This book offers critical perspectives on the digital ‘iconic’, exploring how the notion of the iconic is re-appropriated and re-made online, and the consequences for humanity and society. Examining cross-cultural case studies of iconic images in digital spaces, the author offers original and critical analyses, theories and perspectives on the notion of the ‘iconic’, and on its movement, re-appropriation and meaning making on digital platforms.
A carefully curated selection of case studies illustrates topics such as phantom memory; martyrdom; denigration and pornographic recoding; digital games as simulacra; and memes as ‘artification’. Situating the notion of the iconic firmly within contemporary cultures, the author takes a thematic approach to investigate the iconic as an unstable and unfinished phenomenon online as it travels through platforms temporally and spatially.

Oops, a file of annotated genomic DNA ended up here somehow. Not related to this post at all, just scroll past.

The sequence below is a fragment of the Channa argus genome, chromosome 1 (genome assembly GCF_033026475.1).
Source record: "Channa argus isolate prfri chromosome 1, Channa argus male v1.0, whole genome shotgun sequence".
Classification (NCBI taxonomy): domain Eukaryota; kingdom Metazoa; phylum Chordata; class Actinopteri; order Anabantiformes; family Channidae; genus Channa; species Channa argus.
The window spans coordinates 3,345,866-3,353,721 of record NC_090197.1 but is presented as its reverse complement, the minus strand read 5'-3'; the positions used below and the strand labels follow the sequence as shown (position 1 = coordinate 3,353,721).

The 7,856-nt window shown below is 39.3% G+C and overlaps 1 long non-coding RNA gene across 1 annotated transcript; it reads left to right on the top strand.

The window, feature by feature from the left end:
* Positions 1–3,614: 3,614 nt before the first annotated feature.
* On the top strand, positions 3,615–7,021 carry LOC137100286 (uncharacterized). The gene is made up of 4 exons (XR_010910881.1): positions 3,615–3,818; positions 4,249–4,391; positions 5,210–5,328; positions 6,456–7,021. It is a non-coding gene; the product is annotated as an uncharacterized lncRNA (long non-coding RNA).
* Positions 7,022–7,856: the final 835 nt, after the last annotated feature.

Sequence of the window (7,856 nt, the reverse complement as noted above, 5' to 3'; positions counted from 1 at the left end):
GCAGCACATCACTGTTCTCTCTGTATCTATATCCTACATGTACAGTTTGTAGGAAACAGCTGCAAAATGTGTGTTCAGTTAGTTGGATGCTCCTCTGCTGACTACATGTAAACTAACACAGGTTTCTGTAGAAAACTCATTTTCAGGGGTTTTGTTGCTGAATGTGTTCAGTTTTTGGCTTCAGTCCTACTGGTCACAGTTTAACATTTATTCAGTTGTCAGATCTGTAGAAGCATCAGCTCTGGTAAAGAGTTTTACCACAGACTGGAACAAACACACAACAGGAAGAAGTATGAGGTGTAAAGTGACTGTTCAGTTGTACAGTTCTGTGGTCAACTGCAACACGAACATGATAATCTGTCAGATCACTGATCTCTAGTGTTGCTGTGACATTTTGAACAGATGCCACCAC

The book will be an important resource for academics and students in the areas of media and communications, digital culture, cultural studies, visual communication, visual culture, journalism studies and digital humanities.
Table of Contents
1. An Introduction: Digital Icons 2.The Shoe and the American President 3.Martyrdom and the Mobile Phone 4. Tank Man as the Unknown Icon 5.The ‘Jihadi Bride’ as a Media Icon 6. The Iconic Migrant Body 7. The Napalm Girl and Platform Capital 8. Digital Icons – Recombined with Speed in the Digital Age
Yasmin Ibrahim is Professor of Digital Economy and Culture at Queen Mary, University of London.